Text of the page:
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By having a North Shore garage expansion it sure seems like Pace will have even more of the service than it does now in Evanston. #215 and #97 while being redundant on Howard are serving different areas on Crawford and Oakton and Niles Center. So how can you cut one of those? The biggest redundancies are the #97/#54A Dempster Yellow line to Old Orchard segment, but I doubt #54A will make it past this year. Now they could cut the #93 back to it's old terminal at Howard/McCormick but that's a service cut for anyone going south from Davis to Howard on Dodge. Again the #206 could be cut bait or possibly the #205 also. The west segment is not needed with a #208 nearby. #201 is probably safe unless they wanted to make that a Pace route. But probably alot of that (CTA) is going to be on the table if they do a service cut because they are serving Evanston with Chicago money. Why hurt the Chicago residents with more cutting. It is the CTA not the RTA.

​I made your cuts bold because you seemed to assume most of these were service cuts. The proposal is coordination. The service boards don't need a 2 year consultant process just to do cuts, even though I did say restructurings usually involve some cuts.

93 was one of the things I said I assumed they would study. If there is that much cross border traffic, one or the other agency will run the whole thing. If you reread my first post, connections with rail lines include the Brown Line. I said 54A raised the same issue.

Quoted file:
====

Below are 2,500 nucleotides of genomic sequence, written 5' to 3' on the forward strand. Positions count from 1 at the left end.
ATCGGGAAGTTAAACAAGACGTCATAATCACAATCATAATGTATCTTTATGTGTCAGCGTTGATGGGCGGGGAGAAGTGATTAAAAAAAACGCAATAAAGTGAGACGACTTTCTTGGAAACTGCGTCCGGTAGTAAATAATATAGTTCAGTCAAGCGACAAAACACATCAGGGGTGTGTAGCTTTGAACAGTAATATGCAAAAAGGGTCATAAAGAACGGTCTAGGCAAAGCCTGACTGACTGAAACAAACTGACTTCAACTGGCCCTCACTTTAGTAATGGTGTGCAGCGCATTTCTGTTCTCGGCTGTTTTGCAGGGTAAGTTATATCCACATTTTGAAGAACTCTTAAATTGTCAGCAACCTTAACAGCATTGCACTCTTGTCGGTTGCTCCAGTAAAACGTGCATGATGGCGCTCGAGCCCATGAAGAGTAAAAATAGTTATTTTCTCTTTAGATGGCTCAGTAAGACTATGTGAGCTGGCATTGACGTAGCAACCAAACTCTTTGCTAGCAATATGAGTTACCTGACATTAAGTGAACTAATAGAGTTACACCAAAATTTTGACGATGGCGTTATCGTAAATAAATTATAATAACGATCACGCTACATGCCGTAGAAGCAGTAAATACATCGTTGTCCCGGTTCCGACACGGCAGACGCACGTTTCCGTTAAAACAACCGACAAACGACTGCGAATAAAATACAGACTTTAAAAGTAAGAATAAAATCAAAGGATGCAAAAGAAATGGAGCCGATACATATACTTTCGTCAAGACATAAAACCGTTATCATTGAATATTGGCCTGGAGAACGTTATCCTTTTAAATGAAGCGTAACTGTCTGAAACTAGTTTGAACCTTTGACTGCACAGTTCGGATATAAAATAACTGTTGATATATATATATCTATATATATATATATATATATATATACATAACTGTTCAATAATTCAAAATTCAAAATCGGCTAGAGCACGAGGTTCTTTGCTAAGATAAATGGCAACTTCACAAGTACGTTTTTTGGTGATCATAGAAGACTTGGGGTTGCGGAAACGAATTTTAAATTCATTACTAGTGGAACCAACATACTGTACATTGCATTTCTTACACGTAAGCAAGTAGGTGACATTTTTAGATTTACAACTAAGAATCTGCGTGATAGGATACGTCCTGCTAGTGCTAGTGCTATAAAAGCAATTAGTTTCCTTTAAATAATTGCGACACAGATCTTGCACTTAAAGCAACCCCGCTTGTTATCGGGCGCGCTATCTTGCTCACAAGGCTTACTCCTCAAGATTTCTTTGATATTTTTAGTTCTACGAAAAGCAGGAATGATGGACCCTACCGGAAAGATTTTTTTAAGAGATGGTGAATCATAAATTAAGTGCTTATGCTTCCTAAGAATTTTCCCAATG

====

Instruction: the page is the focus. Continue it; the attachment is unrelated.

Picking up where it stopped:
I made 205 Orange, because I mentioned that as the crux of what I mean by coordination. Read above what I said about Pace pulling back 212 because CTA overlaid 205 on the same route between Evanston and Old Orchard. For this purpose, it probably is irrelevant whether 205 is restricted to the south segment and 212 is brought back, or 205 is extended to Northbrook Court and 422 cut back to Old Orchard as it was, but the service should be coordinated. I seem to remember Bus Expert saying something about CTA extending 205 to Northbrook Court, to which I said that would never happen, but it is clear that Pace backing down after CTA started competing with 205 has inconvenienced riders in Glenview and Northbrook. At least that's the comment I will submit when the survey gets going.